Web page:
Leyden, School Of, Theologians of The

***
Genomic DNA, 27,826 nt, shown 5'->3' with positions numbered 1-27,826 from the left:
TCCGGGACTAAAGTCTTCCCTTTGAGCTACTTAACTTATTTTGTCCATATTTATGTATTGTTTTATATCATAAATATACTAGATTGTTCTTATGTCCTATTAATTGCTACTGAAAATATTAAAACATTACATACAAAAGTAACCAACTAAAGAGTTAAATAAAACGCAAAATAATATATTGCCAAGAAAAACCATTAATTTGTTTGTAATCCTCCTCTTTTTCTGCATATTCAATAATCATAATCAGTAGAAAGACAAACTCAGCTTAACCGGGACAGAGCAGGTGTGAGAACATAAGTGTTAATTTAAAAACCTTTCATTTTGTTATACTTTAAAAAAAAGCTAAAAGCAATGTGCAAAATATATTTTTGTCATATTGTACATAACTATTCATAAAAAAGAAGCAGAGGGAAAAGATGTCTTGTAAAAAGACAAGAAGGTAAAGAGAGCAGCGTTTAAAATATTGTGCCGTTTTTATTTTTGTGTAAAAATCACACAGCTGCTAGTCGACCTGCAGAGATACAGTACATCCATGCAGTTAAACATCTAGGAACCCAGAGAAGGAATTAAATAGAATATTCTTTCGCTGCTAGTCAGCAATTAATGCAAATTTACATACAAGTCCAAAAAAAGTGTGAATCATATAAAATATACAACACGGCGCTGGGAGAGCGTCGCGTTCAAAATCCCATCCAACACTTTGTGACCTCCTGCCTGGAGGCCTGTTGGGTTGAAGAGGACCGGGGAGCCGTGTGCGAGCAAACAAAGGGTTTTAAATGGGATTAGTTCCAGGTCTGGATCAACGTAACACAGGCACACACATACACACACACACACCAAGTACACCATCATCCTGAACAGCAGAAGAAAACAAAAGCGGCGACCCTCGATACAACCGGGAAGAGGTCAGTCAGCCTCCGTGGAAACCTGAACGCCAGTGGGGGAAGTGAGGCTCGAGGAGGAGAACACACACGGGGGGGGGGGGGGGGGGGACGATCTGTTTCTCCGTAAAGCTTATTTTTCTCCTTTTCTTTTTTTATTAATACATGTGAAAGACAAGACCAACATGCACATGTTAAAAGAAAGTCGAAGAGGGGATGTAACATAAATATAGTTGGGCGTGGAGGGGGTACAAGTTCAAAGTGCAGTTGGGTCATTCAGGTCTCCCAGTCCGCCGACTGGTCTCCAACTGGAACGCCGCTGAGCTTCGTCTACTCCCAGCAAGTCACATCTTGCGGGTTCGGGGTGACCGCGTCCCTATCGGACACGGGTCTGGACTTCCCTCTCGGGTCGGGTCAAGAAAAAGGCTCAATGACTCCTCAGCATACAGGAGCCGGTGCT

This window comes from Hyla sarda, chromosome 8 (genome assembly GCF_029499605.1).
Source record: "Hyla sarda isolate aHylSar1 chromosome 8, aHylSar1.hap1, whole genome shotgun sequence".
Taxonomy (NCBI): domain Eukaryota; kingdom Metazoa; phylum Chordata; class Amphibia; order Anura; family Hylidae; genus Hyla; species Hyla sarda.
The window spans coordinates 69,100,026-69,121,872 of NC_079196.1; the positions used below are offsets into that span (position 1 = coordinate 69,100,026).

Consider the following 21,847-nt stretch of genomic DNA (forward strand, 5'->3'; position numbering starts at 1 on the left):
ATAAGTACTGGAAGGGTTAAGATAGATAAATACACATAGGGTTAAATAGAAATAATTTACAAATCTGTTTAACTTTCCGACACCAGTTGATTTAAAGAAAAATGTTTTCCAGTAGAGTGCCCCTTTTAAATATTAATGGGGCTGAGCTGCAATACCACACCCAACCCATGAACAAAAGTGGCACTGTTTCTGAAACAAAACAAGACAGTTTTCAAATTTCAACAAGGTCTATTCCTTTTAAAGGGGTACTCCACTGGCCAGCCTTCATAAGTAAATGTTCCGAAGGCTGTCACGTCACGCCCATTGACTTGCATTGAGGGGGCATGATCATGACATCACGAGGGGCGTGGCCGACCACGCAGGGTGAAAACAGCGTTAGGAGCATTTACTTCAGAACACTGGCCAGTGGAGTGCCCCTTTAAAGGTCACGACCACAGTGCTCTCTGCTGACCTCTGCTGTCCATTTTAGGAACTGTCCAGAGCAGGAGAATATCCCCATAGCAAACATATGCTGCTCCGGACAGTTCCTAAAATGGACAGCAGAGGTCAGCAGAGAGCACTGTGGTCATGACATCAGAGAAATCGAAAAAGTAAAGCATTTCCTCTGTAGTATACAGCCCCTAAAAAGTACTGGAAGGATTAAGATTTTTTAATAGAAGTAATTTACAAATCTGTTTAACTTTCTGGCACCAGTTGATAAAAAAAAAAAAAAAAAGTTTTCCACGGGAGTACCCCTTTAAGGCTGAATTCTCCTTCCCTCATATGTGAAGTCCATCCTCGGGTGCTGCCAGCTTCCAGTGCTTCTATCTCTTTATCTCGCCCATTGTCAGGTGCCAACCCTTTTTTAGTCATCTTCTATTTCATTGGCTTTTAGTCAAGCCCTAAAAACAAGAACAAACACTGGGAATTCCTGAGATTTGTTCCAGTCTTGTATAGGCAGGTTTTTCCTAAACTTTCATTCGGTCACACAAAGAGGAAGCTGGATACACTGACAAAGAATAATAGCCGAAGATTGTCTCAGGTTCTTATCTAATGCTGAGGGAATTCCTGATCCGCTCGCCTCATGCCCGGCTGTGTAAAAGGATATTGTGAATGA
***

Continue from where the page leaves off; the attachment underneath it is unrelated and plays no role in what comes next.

Leyden, School of, Theologians Of The, is the name given to that class of Dutch theologians who follow in the wake of the rationalistic professors of the University of Leyden (founded in 1575) and of whom J.H. Scholten (in 1840 professor in Franeker, since 1843 in Leyden) and his pupils are at present the main interpreters. The Leyden school is in reality nothing more nor less than a Dutch Tübingen school. In his younger days Scholten belonged to the orthodox school, and at one time (1856) even went forth to battle against the negative criticism of Baur and his Tübingen confreres; but in 1864 he came out boldly in defense of the very man and principles he had previously warred against, and in a short time became the principal leader in the movement of modern Dutch theologians "to establish a connection between the faith of the Reformers and our own... to unite the old traditions with the new opinions" (the Rationalism of the Tübingen theologians). "Man," the Leyden school teaches, "arrives at a knowledge of the truth by the holy Scriptures, but they must not be understood as containing the only revelation from God; he also reveals himself to the world through the hearts of all believers. The Bible is the source of the original religion. There is a difference between the Scriptures and the word of God. The latter is what God reveals in the human spirit concerning his will and himself. The writing down of the communication is purely human; therefore the Bible cannot be called a revelation.... To prove the certainty of the facts of revelation historical criticism must be called in." Unfortunately, however, with them "historical criticism" means nothing else than the application of that negative criticism of the German Rationalists De Wette, Ewald, and Hitzig, and they dispose of the "historical by asserting (e.g. Kuenen) that we cannot go further back than the middle of the 8th century before Christ, or the time of Hosea and Amos; that "all the preceding times are enveloped in hopeless myth. Abraham, Isaac, and Jacob, the founders of Israel, are not persons, but personifications. They are purely ideal figures, for modern 'historical' inquiry teaches us that races are not derived from one progenitor, but many. The development and preservation of Israel — its whole history were the result of purely national causes." Christianity itself, they came naturally enough, from such grounds, to regard as "neither superhuman nor supernatural. It is the highest point of the development of human nature itself, and in this sense it is natural and human in the highest acceptation of those terms. It is the mission of science to put man in a condition to comprehend the divine volume presented by Christianity." But what the idea of the modern theologians of Holland is on the relation of science to faith we may well learn from Prof. Opzoomer, of Utrecht University (The Truth anc its Sources of Knowledge, page 43): "Science is not to appear before the bar of faith, but faith before that of science; for it is not the credibility of knowledge, but of faith, that is to be proved.... Science needs no justification.... The believer, on the contrary, must justify his faith, and that before the bar of science. Thus, as a matter of course, the final decision and the supreme power rest with science." Great indeed is the science of Opzoomer, and in like ratio is the insignificance of the thing he calls faith. His manner of rejecting miracles is the old threadbare argument of Hume. "Modern science is established on the experience acquired by the observance of nature. What experience teaches is the touchstone for testing the historical value of the accounts that reach us from past ages." Again, and more positively: "It is the duty of the historian to reject every narrative which is in manifest contradiction with everything known to him concerning the time of its alleged occurrence.... Nothing in all nature gives probability to the supposition that moral and religious greatness can be established by dominion over natural phenomena" (The Nature of Knowledge, pages 31, 33). "We know nothing of the supernatural; to us there is not a single miracle" (The Spirit of the new Tendency, page 28). "Experience — it, and it alone! What is beyond it is from an evil source. For our knowledge there is but one way — the way of observation" (Free Science, page 26). Perhaps we can do no better than insert here a resume by Dr. Hurst of the object of the Dutch modern theologians, as follows: " 1. History must be reconstructed; for every miracle must disappear from the Biblical narrative, since philosophy teaches that there can be no miracles. 2. Philosophy must be liberated from the so-called divine revelation, because the history of the present time, or experience, teaches that there can be nothing supernatural; hence there never was. Thus the argument whirls in a hopeless circle; history demonstrates from (untrue) philosophy, and philosophy from (untrue) history, that there is no such thing as miracle, nor even anything supernatural! Can we wonder at the sorry plight of the modern theologians which Pierson (formerly pastor of the Walloon Church in Rotterdam, now professor at Heidelberg University) divulges on the very first page of his Mirror of the Times: We do not conceal the fact that our theology is involved in ceaseless vacillation?" Besides Scholten we have Kuenen, the great exegetical scholar, and Ravenhoff, the ecclesiastical historian, both professors at Leyden, actively engaged in promoting the interests of these Rationalistic opinions, and, unfortunately enough for Christianity in Holland, it must be confessed that at present no Dutch theologians exert more influence over the young theologians of that country than professor Scholten and his associates just mentioned. See Dr. Hurst in the Meth. Quart. Rev. 1871 (April), page 250 sq.; and his Hist. of Rationalism, page 368 sq.; Scholten, De Leer der Hervormde Kerk in hare grondbeginselen nit de bronnen voorgesteld en beordeeld. (1848; 2d ed. 1850; 4th ed. 1861); and his article on "Modern Materialism and its Causes" in Progress of Religious Thought in the Protest. Ch. of France (Lond. 1861), page 10 sq. SEE REFORMED (DUTCH) CHURCH. (J.H.W.)